A report published this week in the journal Educational Researcher, written by Paul Morgan and colleagues at Pennsylvania State University, has shown that racial-, ethnic-, and language-minority students are not receiving the special education help they need.
Allie Bidwell of US News and World Report writes the notion that minority students are disproportionately channeled into these programs has been shown to be untrue. Still, there are federal efforts to decrease the so-called excess of minority students who have been identified as having learning or intellectual disability, speech or language impairment, or as suffering from emotional issues.
The Individuals with Disabilities Education Act clearly details that states are required to use federal funding to identify students with special needs sooner so that the proportion of minority students in special education programs can be reduced. Morgan and his team have found that previous research has neglected to control for factors that put minority children at more of a risk for qualifying conditions. Also, the research has not considered the circumstances that result in minority families not being able to access special education services.
“These well-intentioned policies instead may be exacerbating the nation’s education inequities by limiting minority children’s access to potentially beneficial special education and related services to which they may be legally entitled,” Morgan said in a statement.
The team used federal data to follow a nationally representative collection of students from kindergarten, at the time they entered school in the fall of 1998, through the spring of their eighth-grade school year. Their findings were that minority students were underrepresented when it came to being diagnosed as needing special education services during their entire time in elementary school and middle school.
Yet the US Department of Education is considering the adoption of a single standard for all states as to what is an acceptable amount of overrepresentation of minority students, say Paul L. Morgan and George Farkas in an opinion piece for The New York Times. This idea could mean that an even larger number of black children with disabilities will not be a part of the services that would benefit them.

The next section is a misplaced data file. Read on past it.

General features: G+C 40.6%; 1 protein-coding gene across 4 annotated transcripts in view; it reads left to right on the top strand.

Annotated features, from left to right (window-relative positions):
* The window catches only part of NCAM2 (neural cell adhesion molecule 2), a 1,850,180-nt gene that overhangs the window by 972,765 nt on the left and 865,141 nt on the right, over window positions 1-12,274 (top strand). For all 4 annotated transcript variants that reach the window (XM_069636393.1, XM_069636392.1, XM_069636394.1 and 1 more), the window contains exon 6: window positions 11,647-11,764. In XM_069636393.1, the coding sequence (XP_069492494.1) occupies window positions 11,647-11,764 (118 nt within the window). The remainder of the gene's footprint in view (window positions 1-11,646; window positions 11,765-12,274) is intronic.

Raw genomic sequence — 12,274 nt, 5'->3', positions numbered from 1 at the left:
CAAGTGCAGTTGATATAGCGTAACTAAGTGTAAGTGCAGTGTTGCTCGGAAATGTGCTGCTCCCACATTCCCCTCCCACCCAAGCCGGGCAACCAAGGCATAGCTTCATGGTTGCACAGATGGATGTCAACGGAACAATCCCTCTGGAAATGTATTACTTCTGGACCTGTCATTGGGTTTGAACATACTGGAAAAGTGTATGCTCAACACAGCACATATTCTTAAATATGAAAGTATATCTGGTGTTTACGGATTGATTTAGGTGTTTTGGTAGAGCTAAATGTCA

Some of the factors that increase minority children’s chances of having a disability are include poverty, disadvantaged neighborhoods, racial segregation, single-parent households, and welfare. 36% of inner-city black children have an elevated level of lead in their blood, while just 4% of white children living in the suburbs have elevated levels.
Morgan says his study statistically controlled for differences in children’s academic achievement, behavior, gender and age, birth weight, mother’s marital status, family’s income and educational levels. It was discovered that in most cases, black students were less likely than white students to receive a disability identification. However, the Huffington Post’s Joy Resmovits reports that Russell Skiba, a professor in counseling and educational psychology at Indiana University whose research is cited throughout Morgan’s paper, said:
“The data that they’re using to make these conclusions is highly suspect and invalid. As the report itself acknowledged, the conclusions are limited in that the report only looks at students through middle school — and not high school. The conclusions make a blanket statement that don’t capture the complexity and the nuance of this field.
Skiba adds that some of the information used in the study is from teacher surveys. Teachers, in his opinion, have shown bias in their interpretation of student behavior based on race.
Michael Yudin, assistant secretary for the Office of Special Education and Rehabilitative Services, the federal government’s top official on special education, elaborated on the implications of the findings:
“Far too many kids … are and have been disproportionately identified as needing special ed. That remains a major concern for us, even if it doesn’t show up in a national sample,” Yudin told The Huffington Post. “Identifying a kid as having a disability when they don’t, I’m not sure that’s necessarily the right thing for a child. Tracking a kid into special education, particularly for minority kids, particularly in high-poverty districts, we know some of the outcomes for these kids aren’t good.”